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Editor's note: Beginning Aug. 16, Ravi Ubha unveils the top 10 U.S. Open questions. Check back each weekday until Aug. 27 as we count down to No. 1.
5. Is this finally the Slam for Andy Murray?
Andy Murray, disturbed by the immense heat and scheduling, was pretty grumpy at the Cincinnati Masters. He resembled the annoyed teenager that first made headlines on the tour five years ago, berating himself, taking out his frustration on his racket and glaring at his entourage, now lighter thanks to the discarding of another coach, Miles Maclagan.
Murray's frustration is sure to grow, no matter what he says, if he can't win the big one in New York, his favorite Grand Slam. Two years ago, few would have predicted the Scot to be Slam-less by 2010.
Murray called his U.S. Open preparation "perfect," and despite his early -- and somewhat expected -- departure in Cincinnati, who could disagree?
He played the way many have wanted him to: more aggressively. David Nalbandian, who'd won two in a row against Murray and 11 straight on the circuit overall, noticed the change in the wake of getting crushed by the 23-year-old at the Rogers Cup. It was one-way traffic from the baseline.
Murray employed similar tactics versus Rafael Nadal, and another emphatic victory was the outcome in Toronto. Against Roger Federer, Murray relied a little more on his acclaimed defense to win the title. Six sets contested and none lost confronting that terrific trio. What a way to win a first title this campaign.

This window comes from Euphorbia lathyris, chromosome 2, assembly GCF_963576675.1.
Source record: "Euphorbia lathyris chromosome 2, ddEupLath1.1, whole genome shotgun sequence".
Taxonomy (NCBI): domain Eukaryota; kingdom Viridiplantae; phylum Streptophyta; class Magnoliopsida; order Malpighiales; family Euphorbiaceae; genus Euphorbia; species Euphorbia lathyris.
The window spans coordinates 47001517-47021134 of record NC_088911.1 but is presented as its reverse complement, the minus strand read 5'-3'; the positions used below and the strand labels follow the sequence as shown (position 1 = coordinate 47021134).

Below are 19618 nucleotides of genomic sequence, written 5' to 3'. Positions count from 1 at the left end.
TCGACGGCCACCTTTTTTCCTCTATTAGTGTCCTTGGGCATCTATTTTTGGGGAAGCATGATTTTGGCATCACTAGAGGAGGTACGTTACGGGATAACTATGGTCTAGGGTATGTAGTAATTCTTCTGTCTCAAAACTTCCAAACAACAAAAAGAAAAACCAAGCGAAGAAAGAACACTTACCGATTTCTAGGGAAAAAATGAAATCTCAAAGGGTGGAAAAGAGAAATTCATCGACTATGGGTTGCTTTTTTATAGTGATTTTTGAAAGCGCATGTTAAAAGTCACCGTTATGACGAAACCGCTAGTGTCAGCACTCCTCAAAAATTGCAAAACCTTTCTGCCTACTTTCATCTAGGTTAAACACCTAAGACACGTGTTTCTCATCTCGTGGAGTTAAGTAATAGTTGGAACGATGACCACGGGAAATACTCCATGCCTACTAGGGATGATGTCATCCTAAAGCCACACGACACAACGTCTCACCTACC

Murray competed in one more tournament than most of his rivals leading up to Flushing Meadows, undone in the final in Los Angeles by the improving, but still inconsistent, Sam Querrey. He got plenty of matches in and expects any resulting fatigue to subside.
His head is clear, too, after releasing Maclagan, a move he pondered for a while.
The question isn't whether Murray can go deep -- reaching the semifinals -- in New York, even though he exited in the fourth round in 2009 to Marin Cilic. His wrist might have been bothering him more than he let on.
It's whether, of course, Murray can outdo Federer and Nadal when it really matters. He toppled Nadal at the 2008 U.S. Open and in January's Australian Open, only to then come up short against Federer on both occasions.
After ousting Nadal in the Australian Open quarterfinals by attacking, Murray completely sat back and allowed Federer to dictate.
Federer has the mental edge over Murray at the majors, and the former's win over Mardy Fish in Cincinnati on Sunday now makes the rejuvenated Swiss harder to handle. Nadal, mediocre or not in his past two tournaments, comfortably handled Murray at Wimbledon, a bigger stage than the Rogers Cup.
All of Britain awaits. Again.